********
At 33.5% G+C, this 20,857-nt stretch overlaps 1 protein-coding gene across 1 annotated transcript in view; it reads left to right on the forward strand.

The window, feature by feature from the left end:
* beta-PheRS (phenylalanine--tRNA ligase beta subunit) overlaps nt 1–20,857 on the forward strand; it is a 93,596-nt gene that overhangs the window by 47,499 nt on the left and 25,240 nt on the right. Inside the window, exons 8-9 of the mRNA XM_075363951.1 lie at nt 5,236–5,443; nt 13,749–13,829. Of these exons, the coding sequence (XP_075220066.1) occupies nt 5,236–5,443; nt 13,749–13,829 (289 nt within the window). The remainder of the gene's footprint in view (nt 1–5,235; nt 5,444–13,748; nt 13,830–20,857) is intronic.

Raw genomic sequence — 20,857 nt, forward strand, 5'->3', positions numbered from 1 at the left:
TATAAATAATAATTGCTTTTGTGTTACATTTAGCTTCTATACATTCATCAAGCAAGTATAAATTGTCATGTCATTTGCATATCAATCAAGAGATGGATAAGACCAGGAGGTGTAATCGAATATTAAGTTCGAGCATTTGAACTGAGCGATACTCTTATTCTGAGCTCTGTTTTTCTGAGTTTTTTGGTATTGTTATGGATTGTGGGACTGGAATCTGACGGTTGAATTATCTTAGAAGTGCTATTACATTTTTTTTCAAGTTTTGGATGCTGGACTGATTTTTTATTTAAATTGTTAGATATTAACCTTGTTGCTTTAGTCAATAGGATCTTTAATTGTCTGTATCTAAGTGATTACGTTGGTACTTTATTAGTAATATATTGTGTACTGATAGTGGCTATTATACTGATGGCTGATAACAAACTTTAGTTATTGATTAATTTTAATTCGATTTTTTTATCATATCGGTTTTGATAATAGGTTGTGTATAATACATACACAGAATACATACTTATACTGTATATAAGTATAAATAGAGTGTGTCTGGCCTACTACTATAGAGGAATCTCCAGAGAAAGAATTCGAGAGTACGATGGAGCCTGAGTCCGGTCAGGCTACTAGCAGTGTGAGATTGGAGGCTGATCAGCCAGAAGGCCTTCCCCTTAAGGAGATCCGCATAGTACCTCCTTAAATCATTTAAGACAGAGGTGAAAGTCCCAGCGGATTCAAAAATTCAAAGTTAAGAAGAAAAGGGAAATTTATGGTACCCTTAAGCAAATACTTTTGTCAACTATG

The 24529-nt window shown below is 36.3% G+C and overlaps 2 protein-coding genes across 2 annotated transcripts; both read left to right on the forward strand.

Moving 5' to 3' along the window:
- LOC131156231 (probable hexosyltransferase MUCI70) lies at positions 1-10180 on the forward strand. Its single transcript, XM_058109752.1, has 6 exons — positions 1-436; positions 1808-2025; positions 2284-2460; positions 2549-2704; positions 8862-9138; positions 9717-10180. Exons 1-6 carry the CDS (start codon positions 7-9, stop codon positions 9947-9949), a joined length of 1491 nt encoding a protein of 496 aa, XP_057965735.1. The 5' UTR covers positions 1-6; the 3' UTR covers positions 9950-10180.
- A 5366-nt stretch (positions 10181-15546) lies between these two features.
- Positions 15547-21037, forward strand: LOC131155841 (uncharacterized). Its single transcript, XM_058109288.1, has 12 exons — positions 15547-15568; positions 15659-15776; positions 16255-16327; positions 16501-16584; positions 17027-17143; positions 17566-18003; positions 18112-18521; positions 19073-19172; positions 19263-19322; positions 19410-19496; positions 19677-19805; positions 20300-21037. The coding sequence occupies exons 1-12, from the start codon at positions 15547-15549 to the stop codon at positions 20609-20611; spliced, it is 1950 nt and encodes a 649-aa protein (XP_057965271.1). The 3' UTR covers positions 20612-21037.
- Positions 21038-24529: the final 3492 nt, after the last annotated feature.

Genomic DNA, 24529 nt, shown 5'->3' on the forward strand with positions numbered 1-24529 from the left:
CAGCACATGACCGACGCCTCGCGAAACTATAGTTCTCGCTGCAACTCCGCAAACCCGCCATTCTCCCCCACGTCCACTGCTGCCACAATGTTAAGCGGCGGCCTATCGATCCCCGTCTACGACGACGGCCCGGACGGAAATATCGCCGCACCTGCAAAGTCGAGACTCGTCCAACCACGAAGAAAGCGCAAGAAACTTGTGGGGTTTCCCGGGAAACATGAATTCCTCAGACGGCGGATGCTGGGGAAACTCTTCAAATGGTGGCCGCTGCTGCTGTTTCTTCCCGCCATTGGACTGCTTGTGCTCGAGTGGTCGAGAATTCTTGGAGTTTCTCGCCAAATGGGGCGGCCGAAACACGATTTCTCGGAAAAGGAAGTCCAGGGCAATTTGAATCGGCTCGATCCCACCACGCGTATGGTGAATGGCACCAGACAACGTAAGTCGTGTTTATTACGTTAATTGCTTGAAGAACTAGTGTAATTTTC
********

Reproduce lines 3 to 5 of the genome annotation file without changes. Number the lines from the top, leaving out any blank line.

* beta-PheRS (phenylalanine--tRNA ligase beta subunit) overlaps nt 1–20,857 on the forward strand; it is a 93,596-nt gene that overhangs the window by 47,499 nt on the left and 25,240 nt on the right. Inside the window, exons 8-9 of the mRNA XM_075363951.1 lie at nt 5,236–5,443; nt 13,749–13,829. Of these exons, the coding sequence (XP_075220066.1) occupies nt 5,236–5,443; nt 13,749–13,829 (289 nt within the window). The remainder of the gene's footprint in view (nt 1–5,235; nt 5,444–13,748; nt 13,830–20,857) is intronic.

Raw genomic sequence — 20,857 nt, forward strand, 5'->3', positions numbered from 1 at the left:
TATAAATAATAATTGCTTTTGTGTTACATTTAGCTTCTATACATTCATCAAGCAAGTATAAATTGTCATGTCATTTGCATATCAATCAAGAGATGGATAAGACCAGGAGGTGTAATCGAATATTAAGTTCGAGCATTTGAACTGAGCGATACTCTTATTCTGAGCTCTGTTTTTCTGAGTTTTTTGGTATTGTTATGGATTGTGGGACTGGAATCTGACGGTTGAATTATCTTAGAAGTGCTATTACATTTTTTTTCAAGTTTTGGATGCTGGACTGATTTTTTATTTAAATTGTTAGATATTAACCTTGTTGCTTTAGTCAATAGGATCTTTAATTGTCTGTATCTAAGTGATTACGTTGGTACTTTATTAGTAATATATTGTGTACTGATAGTGGCTATTATACTGATGGCTGATAACAAACTTTAGTTATTGATTAATTTTAATTCGATTTTTTTATCATATCGGTTTTGATAATAGGTTGTGTATAATACATACACAGAATACATACTTATACTGTATATAAGTATAAATAGAGTGTGTCTGGCCTACTACTATAGAGGAATCTCCAGAGAAAGAATTCGAGAGTACGATGGAGCCTGAGTCCGGTCAGGCTACTAGCAGTGTGAGATTGGAGGCTGATCAGCCAGAAGGCCTTCCCCTTAAGGAGATCCGCATAGTACCTCCTTAAATCATTTAAGACAGAGGTGAAAGTCCCAGCGGATTCAAAAATTCAAAGTTAAGAAGAAAAGGGAAATTTATGGTACCCTTAAGCAAATACTTTTGTCAACTATG